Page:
Board certified internal medicine specialists are trained to treat the most serious diseases and health problems that affect pets. They are also especially prepared to care for pets that may be facing multiple health problems. Thanks to better health care, more and more pets are living longer lives. As a result, an increasing number of older pets, just like older people, are coping with multiple disease states that can be very difficult to manage. For example, a cat with diabetes may also be suffering from kidney failure, or a dog in heart failure may also be diagnosed with cancer. Internal medicine specialists are uniquely prepared to oversee the care of these complicated cases. In other situations, a younger animal may develop a problem that used to be considered untreatable but is now manageable and perhaps even curable.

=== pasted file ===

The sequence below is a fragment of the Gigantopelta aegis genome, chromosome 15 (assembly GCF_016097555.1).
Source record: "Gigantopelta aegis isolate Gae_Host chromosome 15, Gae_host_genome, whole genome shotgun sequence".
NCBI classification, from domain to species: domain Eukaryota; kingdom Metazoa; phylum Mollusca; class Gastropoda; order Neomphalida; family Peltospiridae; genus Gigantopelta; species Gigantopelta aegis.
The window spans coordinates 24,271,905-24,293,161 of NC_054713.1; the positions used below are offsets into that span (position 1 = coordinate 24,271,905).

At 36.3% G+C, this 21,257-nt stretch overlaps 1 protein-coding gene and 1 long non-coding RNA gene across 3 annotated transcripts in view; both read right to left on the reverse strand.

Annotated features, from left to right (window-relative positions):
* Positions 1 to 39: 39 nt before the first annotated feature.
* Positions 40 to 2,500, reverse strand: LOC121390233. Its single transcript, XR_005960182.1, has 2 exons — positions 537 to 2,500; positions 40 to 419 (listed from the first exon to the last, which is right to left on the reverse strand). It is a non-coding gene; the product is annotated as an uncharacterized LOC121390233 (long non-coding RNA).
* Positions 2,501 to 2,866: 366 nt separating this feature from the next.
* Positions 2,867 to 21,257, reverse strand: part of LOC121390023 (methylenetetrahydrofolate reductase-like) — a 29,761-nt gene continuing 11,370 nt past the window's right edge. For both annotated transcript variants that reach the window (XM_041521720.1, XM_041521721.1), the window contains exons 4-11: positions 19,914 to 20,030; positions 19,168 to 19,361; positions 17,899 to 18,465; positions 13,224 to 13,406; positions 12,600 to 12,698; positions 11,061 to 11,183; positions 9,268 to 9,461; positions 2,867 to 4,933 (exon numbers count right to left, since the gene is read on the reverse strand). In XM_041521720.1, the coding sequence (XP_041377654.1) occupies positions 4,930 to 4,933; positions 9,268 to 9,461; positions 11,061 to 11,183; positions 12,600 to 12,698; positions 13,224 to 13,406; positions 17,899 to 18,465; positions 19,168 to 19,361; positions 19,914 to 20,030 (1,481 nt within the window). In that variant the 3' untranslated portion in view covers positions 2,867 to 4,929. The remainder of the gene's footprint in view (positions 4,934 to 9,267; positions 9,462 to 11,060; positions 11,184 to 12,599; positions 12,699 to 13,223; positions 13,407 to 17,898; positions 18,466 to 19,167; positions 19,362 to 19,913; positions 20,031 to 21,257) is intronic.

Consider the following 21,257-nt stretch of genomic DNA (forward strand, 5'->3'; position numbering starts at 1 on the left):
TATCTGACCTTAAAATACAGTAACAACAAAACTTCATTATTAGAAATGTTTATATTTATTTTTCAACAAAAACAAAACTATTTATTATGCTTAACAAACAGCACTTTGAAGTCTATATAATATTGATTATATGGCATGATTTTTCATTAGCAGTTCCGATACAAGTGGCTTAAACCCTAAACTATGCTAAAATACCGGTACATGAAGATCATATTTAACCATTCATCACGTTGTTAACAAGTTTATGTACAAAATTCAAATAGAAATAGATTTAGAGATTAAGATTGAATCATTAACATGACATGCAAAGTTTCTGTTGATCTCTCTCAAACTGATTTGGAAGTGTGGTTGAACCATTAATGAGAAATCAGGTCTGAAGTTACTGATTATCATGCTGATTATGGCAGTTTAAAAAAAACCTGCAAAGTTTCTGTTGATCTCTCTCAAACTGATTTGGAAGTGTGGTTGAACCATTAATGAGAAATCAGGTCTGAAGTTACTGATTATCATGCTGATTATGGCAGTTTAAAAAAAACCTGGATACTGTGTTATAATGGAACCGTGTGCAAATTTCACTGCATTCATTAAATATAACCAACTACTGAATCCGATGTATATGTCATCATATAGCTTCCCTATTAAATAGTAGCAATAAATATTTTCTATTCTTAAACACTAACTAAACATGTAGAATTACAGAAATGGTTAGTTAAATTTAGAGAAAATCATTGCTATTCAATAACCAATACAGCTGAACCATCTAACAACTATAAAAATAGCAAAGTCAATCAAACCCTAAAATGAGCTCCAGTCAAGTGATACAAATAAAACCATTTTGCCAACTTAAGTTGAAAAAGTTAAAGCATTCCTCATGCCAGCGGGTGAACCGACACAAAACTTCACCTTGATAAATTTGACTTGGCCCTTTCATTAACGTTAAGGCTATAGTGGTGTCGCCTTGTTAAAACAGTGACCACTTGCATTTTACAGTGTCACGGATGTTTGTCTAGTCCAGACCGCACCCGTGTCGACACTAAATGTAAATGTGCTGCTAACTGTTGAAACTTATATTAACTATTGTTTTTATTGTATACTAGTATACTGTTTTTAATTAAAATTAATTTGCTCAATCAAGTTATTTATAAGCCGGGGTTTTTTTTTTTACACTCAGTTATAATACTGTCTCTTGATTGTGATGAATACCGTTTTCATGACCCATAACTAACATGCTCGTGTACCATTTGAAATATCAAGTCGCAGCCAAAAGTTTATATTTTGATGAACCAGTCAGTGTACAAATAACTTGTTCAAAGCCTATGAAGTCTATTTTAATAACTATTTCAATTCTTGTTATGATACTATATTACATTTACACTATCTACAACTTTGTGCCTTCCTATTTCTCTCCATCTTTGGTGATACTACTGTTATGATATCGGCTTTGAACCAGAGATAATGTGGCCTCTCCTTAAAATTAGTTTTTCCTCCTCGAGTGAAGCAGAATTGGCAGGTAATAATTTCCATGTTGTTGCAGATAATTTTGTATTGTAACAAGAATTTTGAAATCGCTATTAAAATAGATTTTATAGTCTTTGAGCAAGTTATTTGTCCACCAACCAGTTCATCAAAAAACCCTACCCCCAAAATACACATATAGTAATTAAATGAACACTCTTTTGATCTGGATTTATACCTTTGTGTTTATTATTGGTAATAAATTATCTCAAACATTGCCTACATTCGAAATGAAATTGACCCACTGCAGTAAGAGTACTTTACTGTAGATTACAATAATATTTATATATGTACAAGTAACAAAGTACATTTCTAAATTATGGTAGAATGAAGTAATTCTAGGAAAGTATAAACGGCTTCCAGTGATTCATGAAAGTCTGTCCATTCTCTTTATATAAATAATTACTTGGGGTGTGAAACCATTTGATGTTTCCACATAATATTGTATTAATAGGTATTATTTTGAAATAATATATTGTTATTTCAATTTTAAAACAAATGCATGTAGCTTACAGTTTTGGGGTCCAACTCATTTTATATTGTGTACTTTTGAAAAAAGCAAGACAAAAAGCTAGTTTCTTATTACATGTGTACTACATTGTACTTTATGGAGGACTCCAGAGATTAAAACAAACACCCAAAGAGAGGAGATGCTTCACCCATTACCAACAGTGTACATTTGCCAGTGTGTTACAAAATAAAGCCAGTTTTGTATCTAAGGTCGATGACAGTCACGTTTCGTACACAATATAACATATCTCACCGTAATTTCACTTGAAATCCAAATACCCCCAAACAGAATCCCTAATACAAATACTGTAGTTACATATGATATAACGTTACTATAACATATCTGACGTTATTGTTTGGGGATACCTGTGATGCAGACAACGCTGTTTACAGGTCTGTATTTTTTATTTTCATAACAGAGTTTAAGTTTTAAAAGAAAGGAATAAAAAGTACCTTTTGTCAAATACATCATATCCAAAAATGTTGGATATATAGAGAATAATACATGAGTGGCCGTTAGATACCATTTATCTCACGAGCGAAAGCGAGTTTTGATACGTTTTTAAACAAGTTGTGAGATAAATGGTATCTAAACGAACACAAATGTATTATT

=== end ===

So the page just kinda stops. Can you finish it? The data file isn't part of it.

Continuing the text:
Here are some common diseases that frequently lead general practitioner veterinarians and concerned pet owners to seek the expertise of a specialist:
 

  • Cancer
  • Heart Disease
  • Gastrointestinal Diseases
  • Diabetes Mellitus
  • Immune Related Disorders
  • Kidney Dysfunction

Will My Regular Veterinarian Still Be Involved?

In many cases, your regular veterinarian will still supervise your pet's veterinary care, especially if your pet is coping with multiple disease states or conditions. In other cases, your referral doctor will take over the majority of your pet's medical care. It depends on your pet's particular disease and health problem.

Did You Know?

There are approximately 1400 board certified veterinary internal medicine specialists in the United States, and the number is growing.




 

Frequently Asked Questions

What Do I Bring to my Referral Appointment?